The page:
Stepping out of my Florida home one morning, I hear the scream-like call of the red-shouldered hawk, a species known for its loud raucous cries and sharp whistles that can be heard from a mile away. I watch it fly over our homes and into a laurel oak tree where it rests briefly then flies to a rooftop of a nearby home.
There is plenty for it to eat – snakes, lizards, rabbits and the large lubber grasshoppers. I have even seen it eyeing up the small birds that come to people’s feeders. I watch it for a while when it suddenly drops down into the concrete driveway and grabs an unsuspecting anole for breakfast and flies off into a nearby tree. This is the way it hunts most of the time – perched on a low branch of a tree waiting for prey to walk within striking distance.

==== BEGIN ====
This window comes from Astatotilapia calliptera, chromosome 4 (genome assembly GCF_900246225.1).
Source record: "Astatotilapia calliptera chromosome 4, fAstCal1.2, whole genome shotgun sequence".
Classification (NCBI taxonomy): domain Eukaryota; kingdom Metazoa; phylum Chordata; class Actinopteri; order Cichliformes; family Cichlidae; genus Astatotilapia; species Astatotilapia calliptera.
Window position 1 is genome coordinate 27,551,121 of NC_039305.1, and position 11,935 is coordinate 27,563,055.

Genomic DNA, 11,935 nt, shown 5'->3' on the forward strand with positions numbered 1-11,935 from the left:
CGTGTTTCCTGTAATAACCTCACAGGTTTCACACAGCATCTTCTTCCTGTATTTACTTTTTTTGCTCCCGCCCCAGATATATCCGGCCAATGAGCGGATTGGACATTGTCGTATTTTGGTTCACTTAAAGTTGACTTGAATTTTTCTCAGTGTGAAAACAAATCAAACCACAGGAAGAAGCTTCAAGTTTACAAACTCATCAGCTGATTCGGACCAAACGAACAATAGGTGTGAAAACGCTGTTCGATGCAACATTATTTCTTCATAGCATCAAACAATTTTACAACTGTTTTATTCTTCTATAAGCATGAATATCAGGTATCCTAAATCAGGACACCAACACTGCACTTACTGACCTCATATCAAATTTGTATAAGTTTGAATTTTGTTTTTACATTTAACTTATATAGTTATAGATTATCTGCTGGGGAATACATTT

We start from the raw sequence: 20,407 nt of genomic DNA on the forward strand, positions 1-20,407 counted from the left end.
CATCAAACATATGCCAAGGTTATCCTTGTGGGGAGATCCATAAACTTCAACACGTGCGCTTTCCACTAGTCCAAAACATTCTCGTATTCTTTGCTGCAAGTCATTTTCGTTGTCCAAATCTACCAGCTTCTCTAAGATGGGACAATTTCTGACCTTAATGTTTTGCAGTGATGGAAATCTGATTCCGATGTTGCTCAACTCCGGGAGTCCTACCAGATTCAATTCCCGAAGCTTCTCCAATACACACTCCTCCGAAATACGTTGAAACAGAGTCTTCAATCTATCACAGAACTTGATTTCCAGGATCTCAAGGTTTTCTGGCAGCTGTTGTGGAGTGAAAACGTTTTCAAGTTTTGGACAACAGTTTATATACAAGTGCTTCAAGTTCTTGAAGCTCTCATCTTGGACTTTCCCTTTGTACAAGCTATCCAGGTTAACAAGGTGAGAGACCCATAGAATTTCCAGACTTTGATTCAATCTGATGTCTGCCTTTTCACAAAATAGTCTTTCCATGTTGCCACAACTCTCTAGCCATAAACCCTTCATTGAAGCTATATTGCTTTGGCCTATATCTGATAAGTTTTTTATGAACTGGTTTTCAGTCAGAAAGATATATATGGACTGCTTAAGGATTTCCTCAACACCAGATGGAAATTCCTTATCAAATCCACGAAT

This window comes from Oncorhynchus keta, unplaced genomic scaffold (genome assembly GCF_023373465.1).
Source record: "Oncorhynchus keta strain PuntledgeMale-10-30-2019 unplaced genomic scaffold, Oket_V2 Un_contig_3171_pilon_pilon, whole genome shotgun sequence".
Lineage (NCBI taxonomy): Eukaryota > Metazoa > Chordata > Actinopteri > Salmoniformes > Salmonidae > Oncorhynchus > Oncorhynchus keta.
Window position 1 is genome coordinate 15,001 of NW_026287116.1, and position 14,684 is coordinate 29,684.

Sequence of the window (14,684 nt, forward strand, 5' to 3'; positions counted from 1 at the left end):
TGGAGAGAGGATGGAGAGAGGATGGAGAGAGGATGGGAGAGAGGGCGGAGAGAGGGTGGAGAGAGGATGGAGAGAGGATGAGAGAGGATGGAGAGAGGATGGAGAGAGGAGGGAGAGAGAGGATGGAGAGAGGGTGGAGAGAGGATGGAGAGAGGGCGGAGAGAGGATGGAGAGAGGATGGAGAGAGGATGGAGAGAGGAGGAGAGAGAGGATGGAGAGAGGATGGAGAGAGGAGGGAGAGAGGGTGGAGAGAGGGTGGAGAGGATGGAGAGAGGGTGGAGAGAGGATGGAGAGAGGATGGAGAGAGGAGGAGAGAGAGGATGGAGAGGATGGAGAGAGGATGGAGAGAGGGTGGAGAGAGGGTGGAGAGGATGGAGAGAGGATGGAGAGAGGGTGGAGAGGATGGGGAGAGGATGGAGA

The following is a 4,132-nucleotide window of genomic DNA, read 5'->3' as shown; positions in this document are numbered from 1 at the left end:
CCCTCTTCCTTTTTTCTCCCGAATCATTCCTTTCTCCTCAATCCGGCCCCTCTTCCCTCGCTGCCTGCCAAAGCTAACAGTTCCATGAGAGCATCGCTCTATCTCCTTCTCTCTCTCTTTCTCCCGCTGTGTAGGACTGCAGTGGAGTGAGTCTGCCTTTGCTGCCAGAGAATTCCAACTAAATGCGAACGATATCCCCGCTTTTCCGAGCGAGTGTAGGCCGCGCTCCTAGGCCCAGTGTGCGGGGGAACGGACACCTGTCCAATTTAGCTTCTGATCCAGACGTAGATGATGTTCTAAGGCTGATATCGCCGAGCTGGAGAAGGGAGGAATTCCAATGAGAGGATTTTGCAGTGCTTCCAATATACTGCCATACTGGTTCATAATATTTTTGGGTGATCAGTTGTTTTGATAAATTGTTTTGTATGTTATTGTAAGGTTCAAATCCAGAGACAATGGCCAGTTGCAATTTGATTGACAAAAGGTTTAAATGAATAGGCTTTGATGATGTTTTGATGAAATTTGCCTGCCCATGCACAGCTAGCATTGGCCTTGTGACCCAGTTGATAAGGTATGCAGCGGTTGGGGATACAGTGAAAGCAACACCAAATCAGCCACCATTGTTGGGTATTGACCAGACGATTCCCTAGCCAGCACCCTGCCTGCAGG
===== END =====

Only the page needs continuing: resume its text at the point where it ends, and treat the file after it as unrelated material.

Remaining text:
Normally a forest and wetland dwelling species, it has adapted well to the semi-urban landscape here in our community. This is probably why this is one species that has fared well despite the destruction of forest habitat for urban sprawl.